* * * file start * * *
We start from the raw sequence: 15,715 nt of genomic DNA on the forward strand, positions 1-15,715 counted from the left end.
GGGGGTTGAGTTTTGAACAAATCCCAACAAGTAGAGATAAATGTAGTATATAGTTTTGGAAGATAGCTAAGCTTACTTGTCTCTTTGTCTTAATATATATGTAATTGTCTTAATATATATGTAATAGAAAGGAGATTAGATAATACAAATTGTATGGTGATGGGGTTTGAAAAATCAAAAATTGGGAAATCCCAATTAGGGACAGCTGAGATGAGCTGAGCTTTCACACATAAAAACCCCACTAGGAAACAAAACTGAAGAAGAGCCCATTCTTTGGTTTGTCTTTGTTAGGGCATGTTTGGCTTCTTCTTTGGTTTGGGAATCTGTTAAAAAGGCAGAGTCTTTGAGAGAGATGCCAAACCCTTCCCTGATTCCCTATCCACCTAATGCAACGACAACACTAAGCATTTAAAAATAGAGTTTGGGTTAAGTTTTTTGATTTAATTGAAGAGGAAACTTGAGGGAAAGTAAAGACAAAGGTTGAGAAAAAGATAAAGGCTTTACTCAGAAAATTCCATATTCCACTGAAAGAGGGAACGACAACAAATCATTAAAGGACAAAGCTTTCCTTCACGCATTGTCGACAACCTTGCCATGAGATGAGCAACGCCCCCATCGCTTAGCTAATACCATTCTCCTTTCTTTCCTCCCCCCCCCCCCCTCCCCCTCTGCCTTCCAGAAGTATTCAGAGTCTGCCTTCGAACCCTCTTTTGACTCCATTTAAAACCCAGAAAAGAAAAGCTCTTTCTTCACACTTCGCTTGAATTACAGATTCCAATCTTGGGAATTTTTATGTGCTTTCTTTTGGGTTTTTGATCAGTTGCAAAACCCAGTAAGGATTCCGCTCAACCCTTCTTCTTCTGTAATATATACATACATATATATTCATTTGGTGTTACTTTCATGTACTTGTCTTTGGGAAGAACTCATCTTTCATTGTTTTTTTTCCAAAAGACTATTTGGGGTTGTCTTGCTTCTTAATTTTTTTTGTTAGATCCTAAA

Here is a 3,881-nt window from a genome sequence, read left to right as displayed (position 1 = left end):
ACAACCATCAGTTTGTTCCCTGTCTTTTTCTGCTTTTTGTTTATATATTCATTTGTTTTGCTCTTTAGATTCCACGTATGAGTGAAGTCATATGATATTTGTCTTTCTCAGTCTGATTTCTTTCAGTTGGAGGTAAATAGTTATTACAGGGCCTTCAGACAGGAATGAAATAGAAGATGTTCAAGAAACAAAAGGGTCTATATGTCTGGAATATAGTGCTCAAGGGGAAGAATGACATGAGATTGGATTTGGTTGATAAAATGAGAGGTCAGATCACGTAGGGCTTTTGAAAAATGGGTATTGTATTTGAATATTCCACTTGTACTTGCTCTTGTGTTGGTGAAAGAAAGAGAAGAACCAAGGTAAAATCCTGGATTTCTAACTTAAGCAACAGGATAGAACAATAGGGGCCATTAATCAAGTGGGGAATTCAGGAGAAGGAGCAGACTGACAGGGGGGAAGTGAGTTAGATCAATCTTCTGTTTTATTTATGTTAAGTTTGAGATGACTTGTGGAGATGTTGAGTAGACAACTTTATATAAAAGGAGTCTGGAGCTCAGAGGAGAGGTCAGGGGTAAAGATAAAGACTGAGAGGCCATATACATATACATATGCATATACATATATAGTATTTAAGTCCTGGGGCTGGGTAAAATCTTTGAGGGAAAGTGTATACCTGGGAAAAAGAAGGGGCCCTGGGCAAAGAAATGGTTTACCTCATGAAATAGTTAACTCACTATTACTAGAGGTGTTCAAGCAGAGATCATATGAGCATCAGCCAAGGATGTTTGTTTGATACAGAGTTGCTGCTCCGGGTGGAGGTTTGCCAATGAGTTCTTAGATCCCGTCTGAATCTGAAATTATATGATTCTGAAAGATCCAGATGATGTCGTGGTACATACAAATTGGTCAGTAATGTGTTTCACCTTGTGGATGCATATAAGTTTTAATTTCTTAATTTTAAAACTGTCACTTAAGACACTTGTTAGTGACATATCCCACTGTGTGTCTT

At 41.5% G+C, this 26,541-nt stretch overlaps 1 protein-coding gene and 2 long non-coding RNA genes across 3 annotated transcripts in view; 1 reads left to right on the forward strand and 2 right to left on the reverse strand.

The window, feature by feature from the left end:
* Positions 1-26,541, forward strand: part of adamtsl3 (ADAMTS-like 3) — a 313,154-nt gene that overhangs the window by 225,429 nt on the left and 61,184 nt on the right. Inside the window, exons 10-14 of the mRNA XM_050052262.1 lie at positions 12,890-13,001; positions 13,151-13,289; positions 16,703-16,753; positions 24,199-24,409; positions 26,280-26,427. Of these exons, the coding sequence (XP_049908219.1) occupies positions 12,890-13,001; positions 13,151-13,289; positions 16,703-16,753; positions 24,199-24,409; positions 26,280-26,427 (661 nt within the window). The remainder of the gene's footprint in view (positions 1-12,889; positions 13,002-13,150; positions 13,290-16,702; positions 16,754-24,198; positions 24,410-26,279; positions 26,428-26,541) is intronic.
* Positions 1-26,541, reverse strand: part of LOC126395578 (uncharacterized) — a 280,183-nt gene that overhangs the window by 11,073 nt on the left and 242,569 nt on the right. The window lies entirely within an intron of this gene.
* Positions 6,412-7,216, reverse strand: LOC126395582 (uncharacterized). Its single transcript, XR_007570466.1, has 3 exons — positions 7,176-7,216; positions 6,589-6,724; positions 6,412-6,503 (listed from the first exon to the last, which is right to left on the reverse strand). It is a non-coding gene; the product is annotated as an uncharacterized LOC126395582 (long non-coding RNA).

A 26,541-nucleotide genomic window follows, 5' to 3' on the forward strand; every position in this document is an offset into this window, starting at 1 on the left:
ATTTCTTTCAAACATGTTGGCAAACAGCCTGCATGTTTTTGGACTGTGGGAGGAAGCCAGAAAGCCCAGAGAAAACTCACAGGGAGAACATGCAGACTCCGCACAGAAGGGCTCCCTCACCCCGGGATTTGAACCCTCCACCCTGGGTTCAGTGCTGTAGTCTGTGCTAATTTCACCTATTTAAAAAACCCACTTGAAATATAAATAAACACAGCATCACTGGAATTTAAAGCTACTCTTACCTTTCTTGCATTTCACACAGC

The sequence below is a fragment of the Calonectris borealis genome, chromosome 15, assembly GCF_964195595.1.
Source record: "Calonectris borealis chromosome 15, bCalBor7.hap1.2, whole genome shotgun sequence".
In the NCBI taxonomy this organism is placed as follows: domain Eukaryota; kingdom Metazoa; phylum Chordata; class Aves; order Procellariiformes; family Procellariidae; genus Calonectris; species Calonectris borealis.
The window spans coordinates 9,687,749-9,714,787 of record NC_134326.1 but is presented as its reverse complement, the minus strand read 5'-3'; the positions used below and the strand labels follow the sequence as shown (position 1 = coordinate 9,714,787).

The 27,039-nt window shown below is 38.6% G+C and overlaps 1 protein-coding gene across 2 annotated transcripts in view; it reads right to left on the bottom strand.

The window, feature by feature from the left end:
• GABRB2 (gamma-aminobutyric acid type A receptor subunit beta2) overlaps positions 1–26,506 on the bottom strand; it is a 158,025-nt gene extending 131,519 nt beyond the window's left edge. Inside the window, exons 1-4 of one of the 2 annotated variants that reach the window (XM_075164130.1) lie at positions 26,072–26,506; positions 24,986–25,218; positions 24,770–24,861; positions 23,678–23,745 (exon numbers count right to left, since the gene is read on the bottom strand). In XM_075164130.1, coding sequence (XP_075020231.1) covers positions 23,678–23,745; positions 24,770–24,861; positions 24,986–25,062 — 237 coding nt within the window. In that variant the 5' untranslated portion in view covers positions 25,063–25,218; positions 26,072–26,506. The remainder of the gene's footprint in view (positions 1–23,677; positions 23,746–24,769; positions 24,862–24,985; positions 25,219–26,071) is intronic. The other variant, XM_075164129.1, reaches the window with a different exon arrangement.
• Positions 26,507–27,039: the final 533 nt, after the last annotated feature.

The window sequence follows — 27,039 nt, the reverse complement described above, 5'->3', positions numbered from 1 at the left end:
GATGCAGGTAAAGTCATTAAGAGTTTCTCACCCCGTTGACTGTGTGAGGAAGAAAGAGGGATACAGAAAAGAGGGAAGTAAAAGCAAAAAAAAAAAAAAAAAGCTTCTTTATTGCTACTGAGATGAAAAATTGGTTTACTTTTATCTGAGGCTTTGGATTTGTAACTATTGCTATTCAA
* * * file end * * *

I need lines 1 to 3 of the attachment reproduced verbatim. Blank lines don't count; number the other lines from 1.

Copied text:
We start from the raw sequence: 15,715 nt of genomic DNA on the forward strand, positions 1-15,715 counted from the left end.
GGGGGTTGAGTTTTGAACAAATCCCAACAAGTAGAGATAAATGTAGTATATAGTTTTGGAAGATAGCTAAGCTTACTTGTCTCTTTGTCTTAATATATATGTAATTGTCTTAATATATATGTAATAGAAAGGAGATTAGATAATACAAATTGTATGGTGATGGGGTTTGAAAAATCAAAAATTGGGAAATCCCAATTAGGGACAGCTGAGATGAGCTGAGCTTTCACACATAAAAACCCCACTAGGAAACAAAACTGAAGAAGAGCCCATTCTTTGGTTTGTCTTTGTTAGGGCATGTTTGGCTTCTTCTTTGGTTTGGGAATCTGTTAAAAAGGCAGAGTCTTTGAGAGAGATGCCAAACCCTTCCCTGATTCCCTATCCACCTAATGCAACGACAACACTAAGCATTTAAAAATAGAGTTTGGGTTAAGTTTTTTGATTTAATTGAAGAGGAAACTTGAGGGAAAGTAAAGACAAAGGTTGAGAAAAAGATAAAGGCTTTACTCAGAAAATTCCATATTCCACTGAAAGAGGGAACGACAACAAATCATTAAAGGACAAAGCTTTCCTTCACGCATTGTCGACAACCTTGCCATGAGATGAGCAACGCCCCCATCGCTTAGCTAATACCATTCTCCTTTCTTTCCTCCCCCCCCCCCCCTCCCCCTCTGCCTTCCAGAAGTATTCAGAGTCTGCCTTCGAACCCTCTTTTGACTCCATTTAAAACCCAGAAAAGAAAAGCTCTTTCTTCACACTTCGCTTGAATTACAGATTCCAATCTTGGGAATTTTTATGTGCTTTCTTTTGGGTTTTTGATCAGTTGCAAAACCCAGTAAGGATTCCGCTCAACCCTTCTTCTTCTGTAATATATACATACATATATATTCATTTGGTGTTACTTTCATGTACTTGTCTTTGGGAAGAACTCATCTTTCATTGTTTTTTTTCCAAAAGACTATTTGGGGTTGTCTTGCTTCTTAATTTTTTTTGTTAGATCCTAAA

Here is a 3,881-nt window from a genome sequence, read left to right as displayed (position 1 = left end):